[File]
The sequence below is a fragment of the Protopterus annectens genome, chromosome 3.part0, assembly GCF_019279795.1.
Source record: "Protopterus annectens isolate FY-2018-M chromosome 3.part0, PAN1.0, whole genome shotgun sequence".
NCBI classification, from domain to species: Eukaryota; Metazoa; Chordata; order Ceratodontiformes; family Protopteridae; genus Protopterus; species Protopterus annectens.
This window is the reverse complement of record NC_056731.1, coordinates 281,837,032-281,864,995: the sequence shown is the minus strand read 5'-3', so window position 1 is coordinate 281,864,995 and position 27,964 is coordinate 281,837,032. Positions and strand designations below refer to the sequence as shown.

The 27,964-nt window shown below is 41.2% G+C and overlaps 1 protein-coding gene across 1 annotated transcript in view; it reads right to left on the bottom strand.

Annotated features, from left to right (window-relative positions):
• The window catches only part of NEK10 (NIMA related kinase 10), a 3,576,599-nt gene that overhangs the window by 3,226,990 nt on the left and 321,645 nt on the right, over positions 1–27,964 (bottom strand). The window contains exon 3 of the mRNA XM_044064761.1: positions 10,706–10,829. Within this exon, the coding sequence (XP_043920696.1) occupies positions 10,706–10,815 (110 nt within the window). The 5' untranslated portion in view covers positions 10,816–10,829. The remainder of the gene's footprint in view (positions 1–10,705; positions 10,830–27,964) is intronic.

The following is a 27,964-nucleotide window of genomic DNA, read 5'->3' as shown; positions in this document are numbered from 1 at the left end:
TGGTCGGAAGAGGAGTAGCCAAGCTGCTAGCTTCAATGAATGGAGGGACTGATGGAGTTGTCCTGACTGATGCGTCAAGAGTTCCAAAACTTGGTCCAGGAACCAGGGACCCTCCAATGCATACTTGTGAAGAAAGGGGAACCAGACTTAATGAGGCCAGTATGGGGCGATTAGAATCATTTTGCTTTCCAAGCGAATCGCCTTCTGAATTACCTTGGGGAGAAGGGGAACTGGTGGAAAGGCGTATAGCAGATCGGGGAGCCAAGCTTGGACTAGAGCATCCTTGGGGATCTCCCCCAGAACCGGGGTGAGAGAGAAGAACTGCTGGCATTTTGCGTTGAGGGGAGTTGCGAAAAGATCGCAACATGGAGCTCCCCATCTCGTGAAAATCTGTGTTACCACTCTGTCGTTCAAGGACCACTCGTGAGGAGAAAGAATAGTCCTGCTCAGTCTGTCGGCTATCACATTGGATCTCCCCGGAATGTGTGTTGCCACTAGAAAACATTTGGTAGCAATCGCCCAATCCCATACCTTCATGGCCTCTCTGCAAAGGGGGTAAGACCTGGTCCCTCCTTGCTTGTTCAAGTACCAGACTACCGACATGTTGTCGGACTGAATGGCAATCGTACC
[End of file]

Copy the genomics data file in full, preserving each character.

The sequence below is a fragment of the Protopterus annectens genome, chromosome 3.part0, assembly GCF_019279795.1.
Source record: "Protopterus annectens isolate FY-2018-M chromosome 3.part0, PAN1.0, whole genome shotgun sequence".
NCBI classification, from domain to species: Eukaryota; Metazoa; Chordata; order Ceratodontiformes; family Protopteridae; genus Protopterus; species Protopterus annectens.
This window is the reverse complement of record NC_056731.1, coordinates 281,837,032-281,864,995: the sequence shown is the minus strand read 5'-3', so window position 1 is coordinate 281,864,995 and position 27,964 is coordinate 281,837,032. Positions and strand designations below refer to the sequence as shown.

The 27,964-nt window shown below is 41.2% G+C and overlaps 1 protein-coding gene across 1 annotated transcript in view; it reads right to left on the bottom strand.

Annotated features, from left to right (window-relative positions):
• The window catches only part of NEK10 (NIMA related kinase 10), a 3,576,599-nt gene that overhangs the window by 3,226,990 nt on the left and 321,645 nt on the right, over positions 1–27,964 (bottom strand). The window contains exon 3 of the mRNA XM_044064761.1: positions 10,706–10,829. Within this exon, the coding sequence (XP_043920696.1) occupies positions 10,706–10,815 (110 nt within the window). The 5' untranslated portion in view covers positions 10,816–10,829. The remainder of the gene's footprint in view (positions 1–10,705; positions 10,830–27,964) is intronic.

The following is a 27,964-nucleotide window of genomic DNA, read 5'->3' as shown; positions in this document are numbered from 1 at the left end:
TGGTCGGAAGAGGAGTAGCCAAGCTGCTAGCTTCAATGAATGGAGGGACTGATGGAGTTGTCCTGACTGATGCGTCAAGAGTTCCAAAACTTGGTCCAGGAACCAGGGACCCTCCAATGCATACTTGTGAAGAAAGGGGAACCAGACTTAATGAGGCCAGTATGGGGCGATTAGAATCATTTTGCTTTCCAAGCGAATCGCCTTCTGAATTACCTTGGGGAGAAGGGGAACTGGTGGAAAGGCGTATAGCAGATCGGGGAGCCAAGCTTGGACTAGAGCATCCTTGGGGATCTCCCCCAGAACCGGGGTGAGAGAGAAGAACTGCTGGCATTTTGCGTTGAGGGGAGTTGCGAAAAGATCGCAACATGGAGCTCCCCATCTCGTGAAAATCTGTGTTACCACTCTGTCGTTCAAGGACCACTCGTGAGGAGAAAGAATAGTCCTGCTCAGTCTGTCGGCTATCACATTGGATCTCCCCGGAATGTGTGTTGCCACTAGAAAACATTTGGTAGCAATCGCCCAATCCCATACCTTCATGGCCTCTCTGCAAAGGGGGTAAGACCTGGTCCCTCCTTGCTTGTTCAAGTACCAGACTACCGACATGTTGTCGGACTGAATGGCAATCGTACC